CFED Scorecard

Financial Assets & Income

Outcome Measures

Income Poverty Rate

Asset Poverty Rate

Asset Poverty by Race

Asset Poverty by Gender

Asset Poverty by Family Structure

Liquid Asset Poverty Rate

Liquid Asset Poverty by Race

Liquid Asset Poverty by Gender

Liquid Asset Poverty by Family Structure

Extreme Asset Poverty Rate

Net Worth

Net Worth by Race

Net Worth by Income

Net Worth by Gender

Net Worth by Family Structure

Unbanked Households

Underbanked Households

Households with Savings Accounts

Consumers with Subprime Credit

Borrowers 90+ Days Overdue

Average Credit Card Debt

Bankruptcy Rate

Policy Priorities

Tax Credits for Working Families

State IDA Program Support

Lifting Asset Limits in Public Benefit Programs

Protections from Predatory Short-Term Loans

Additional Policies

Income Tax Threshold

Tax Burden by Income

Prize-Linked Savings

Paperless Payday

Trend Indicators

Change in Net Worth

Change in Asset Poverty

Change in Liquid Asset Poverty

Change in Consumers with Subprime Credit

Change in Average Credit Card Debt

Businesses & Jobs

Housing & Homeownership

Health Care

Education

CFED Assets & Opportunity Scorecard

Unemployment Rate

Reports & Graphics

Definition

Annual average unemployment rate of the civilian labor force, 2011.

Description

The unemployment rate is a good indication of the state of the economy as well as the financial stability of families. Without income earned through employment, most families will have difficulty financing basic consumption and paying down debt, let alone saving for the future. The Scorecard’s liquid asset poverty measure shows that almost half of households in the US lack adequate savings to cover expenses at the poverty level for just three months if they lost their jobs.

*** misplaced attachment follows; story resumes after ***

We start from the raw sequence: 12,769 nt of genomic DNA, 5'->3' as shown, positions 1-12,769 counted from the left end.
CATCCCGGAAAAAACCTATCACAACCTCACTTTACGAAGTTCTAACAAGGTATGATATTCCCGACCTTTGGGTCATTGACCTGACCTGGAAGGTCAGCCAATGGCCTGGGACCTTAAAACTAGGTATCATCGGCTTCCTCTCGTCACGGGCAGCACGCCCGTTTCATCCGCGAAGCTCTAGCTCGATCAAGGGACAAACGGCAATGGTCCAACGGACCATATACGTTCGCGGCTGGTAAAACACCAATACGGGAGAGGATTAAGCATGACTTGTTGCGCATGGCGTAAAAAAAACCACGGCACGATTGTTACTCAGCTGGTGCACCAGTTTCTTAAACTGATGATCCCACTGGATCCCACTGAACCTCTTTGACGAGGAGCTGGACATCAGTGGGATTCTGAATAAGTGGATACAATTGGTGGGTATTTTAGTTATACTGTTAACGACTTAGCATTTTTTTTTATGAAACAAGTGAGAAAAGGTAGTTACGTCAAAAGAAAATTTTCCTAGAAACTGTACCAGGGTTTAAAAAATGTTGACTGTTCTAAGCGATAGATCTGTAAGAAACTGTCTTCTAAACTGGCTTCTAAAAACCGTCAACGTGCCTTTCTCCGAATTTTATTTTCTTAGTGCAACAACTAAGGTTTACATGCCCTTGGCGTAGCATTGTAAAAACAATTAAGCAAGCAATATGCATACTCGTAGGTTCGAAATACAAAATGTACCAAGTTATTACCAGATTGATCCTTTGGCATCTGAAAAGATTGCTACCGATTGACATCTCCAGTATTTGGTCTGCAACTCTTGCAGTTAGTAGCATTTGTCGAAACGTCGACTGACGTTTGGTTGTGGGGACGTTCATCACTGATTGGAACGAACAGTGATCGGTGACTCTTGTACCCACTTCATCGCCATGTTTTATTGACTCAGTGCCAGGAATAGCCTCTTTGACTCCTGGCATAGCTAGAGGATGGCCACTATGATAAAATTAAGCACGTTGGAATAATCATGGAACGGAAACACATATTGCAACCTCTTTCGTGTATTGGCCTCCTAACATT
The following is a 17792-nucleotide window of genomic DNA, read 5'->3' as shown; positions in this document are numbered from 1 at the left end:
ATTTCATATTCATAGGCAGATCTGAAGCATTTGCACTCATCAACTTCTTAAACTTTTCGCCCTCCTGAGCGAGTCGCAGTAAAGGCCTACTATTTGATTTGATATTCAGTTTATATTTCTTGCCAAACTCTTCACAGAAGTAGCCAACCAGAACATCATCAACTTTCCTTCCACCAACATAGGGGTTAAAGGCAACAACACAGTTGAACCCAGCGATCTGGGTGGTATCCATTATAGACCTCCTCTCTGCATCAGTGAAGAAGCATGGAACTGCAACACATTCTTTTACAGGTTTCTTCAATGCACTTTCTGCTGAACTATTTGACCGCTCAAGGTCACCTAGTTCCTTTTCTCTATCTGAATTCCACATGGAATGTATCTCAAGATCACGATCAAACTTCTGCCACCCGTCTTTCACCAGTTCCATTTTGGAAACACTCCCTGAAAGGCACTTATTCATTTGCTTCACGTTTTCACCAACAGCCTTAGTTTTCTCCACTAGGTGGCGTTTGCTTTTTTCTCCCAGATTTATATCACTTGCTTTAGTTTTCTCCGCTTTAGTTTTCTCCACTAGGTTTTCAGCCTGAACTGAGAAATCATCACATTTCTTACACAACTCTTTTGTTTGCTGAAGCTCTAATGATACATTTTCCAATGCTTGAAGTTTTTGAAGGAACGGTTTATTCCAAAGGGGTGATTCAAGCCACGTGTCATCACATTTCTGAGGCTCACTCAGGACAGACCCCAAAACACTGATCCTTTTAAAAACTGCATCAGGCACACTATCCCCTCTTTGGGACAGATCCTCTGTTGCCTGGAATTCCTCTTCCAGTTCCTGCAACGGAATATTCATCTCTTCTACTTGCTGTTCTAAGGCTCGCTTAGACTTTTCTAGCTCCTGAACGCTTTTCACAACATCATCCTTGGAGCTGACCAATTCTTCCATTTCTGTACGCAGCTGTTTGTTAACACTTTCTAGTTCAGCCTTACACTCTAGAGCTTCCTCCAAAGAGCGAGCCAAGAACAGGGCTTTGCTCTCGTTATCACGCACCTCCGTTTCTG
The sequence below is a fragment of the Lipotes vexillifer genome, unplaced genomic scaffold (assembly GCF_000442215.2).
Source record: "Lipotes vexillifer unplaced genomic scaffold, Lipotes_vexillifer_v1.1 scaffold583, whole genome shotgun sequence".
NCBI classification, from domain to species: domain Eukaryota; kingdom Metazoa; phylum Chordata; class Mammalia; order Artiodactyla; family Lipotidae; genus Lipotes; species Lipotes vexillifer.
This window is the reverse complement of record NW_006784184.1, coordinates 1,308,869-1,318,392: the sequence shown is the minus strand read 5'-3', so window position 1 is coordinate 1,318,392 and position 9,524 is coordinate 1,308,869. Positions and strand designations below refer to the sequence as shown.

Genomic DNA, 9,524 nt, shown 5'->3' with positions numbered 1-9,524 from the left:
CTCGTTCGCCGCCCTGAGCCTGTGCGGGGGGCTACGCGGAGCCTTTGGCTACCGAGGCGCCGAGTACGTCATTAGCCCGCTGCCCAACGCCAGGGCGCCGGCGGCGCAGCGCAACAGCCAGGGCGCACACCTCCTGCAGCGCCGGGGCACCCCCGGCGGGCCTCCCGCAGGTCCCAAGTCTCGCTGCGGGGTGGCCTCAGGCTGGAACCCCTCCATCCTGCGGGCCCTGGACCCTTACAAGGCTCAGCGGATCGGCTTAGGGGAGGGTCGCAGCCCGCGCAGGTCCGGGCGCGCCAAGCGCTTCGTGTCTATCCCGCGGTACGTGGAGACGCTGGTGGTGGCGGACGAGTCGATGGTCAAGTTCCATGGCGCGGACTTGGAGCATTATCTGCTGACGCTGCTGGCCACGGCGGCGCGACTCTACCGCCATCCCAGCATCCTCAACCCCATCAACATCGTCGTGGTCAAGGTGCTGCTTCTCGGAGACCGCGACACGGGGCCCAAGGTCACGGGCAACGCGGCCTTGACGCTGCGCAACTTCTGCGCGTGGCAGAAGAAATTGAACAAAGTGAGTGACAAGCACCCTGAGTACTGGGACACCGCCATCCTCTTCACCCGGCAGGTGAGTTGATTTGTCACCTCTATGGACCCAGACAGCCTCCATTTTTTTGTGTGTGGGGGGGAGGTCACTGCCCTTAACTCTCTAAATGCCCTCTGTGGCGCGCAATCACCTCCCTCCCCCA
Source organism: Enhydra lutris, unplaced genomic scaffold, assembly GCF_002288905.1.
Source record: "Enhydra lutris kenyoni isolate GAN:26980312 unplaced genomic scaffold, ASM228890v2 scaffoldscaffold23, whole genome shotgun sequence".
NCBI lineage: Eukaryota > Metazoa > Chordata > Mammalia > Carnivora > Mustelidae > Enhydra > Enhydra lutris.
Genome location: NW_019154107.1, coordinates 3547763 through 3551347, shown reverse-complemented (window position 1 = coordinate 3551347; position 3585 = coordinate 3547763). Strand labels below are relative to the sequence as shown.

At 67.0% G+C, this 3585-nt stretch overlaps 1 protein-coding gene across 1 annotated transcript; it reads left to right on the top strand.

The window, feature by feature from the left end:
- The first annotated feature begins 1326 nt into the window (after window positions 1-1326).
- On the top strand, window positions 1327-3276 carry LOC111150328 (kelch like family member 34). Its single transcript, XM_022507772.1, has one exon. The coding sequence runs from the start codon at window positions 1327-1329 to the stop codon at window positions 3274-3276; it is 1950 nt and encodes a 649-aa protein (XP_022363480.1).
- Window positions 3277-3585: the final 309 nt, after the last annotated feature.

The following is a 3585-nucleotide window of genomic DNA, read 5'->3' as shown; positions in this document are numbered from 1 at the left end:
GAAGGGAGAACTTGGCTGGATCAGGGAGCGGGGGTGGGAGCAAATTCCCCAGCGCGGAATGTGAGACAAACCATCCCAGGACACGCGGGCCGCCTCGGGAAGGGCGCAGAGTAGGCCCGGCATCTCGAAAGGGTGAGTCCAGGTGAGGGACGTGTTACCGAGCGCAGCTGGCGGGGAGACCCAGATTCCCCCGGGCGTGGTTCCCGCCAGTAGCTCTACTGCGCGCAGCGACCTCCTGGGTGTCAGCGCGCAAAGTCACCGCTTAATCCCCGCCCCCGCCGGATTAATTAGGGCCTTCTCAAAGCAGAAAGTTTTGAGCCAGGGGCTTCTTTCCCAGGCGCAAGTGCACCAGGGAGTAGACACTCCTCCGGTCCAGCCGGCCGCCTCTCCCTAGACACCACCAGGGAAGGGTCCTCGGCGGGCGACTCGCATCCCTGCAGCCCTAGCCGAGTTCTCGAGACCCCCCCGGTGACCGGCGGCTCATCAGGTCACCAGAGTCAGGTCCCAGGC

The unemployment rate measured here follows the U.S. Department of Labor’s official definition of unemployment, in which a person is defined as unemployed if they do not have a job, are available for work and have been actively looking for a job in the prior four weeks. This measure does not capture any information about the number of discouraged workers who have stopped actively looking for work, nor does it reflect instances when a part-time worker would prefer to be employed full-time.

The Scorecard uses the most recently available annual unemployment rates for purposes of ranking. The monthly rates fluctuated considerably in 2011 and early 2012. The national unemployment rate was 7.8% in December 2012.

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Unemployment Rate

StateUnemployment Rate (%)Rank
United States  8.9%   
Alabama  9.8%  41 
Alaska  7.6%  19 
Arizona  9.5%  38 
Arkansas  8.6%  29 
California  11.6%  50 
Colorado  8.4%  27 
Connecticut  8.9%  32 
Delaware  7.5%  18 
District of Columbia  10.4%  45 
Florida  10.0%  42 
Georgia  10.1%  43 
Hawaii  7.3%  14 
Idaho  8.7%  30 
Illinois  9.7%  40 
Indiana  9.0%  33 
Iowa  5.8% 
Kansas  6.7%  11 
Kentucky  9.5%  38 
Louisiana  7.8%  20 
Maine  8.0%  24 
Maryland  7.0%  12 
Massachusetts  7.3%  14 
Michigan  10.2%  44 
Minnesota  6.5% 
Mississippi  10.5%  46 
Missouri  8.4%  27 
Montana  7.3%  14 
Nebraska  4.5% 
Nevada  13.1%  51 
New Hampshire  5.4% 
New Jersey  9.4%  35 
New Mexico  7.4%  17 
New York  8.1%  25 
North Carolina  10.5%  46 
North Dakota  3.6% 
Ohio  8.7%  30 
Oklahoma  6.2% 
Oregon  9.4%  35 
Pennsylvania  7.8%  20 
Rhode Island  11.1%  49 
South Carolina  10.5%  46 
South Dakota  4.9% 
Tennessee  9.2%  34 
Texas  7.8%  20 
Utah  7.0%  12 
Vermont  5.8% 
Virginia  6.5% 
Washington  9.4%  35 
West Virginia  8.1%  25 
Wisconsin  7.8%  20 
Wyoming  5.9% 

Source

Alternative Measures of Labor Underutilization by State, 2011 Annual Averages. Washington, DC: U.S. Department of Labor, Bureau of Labor Statistics, 2012.

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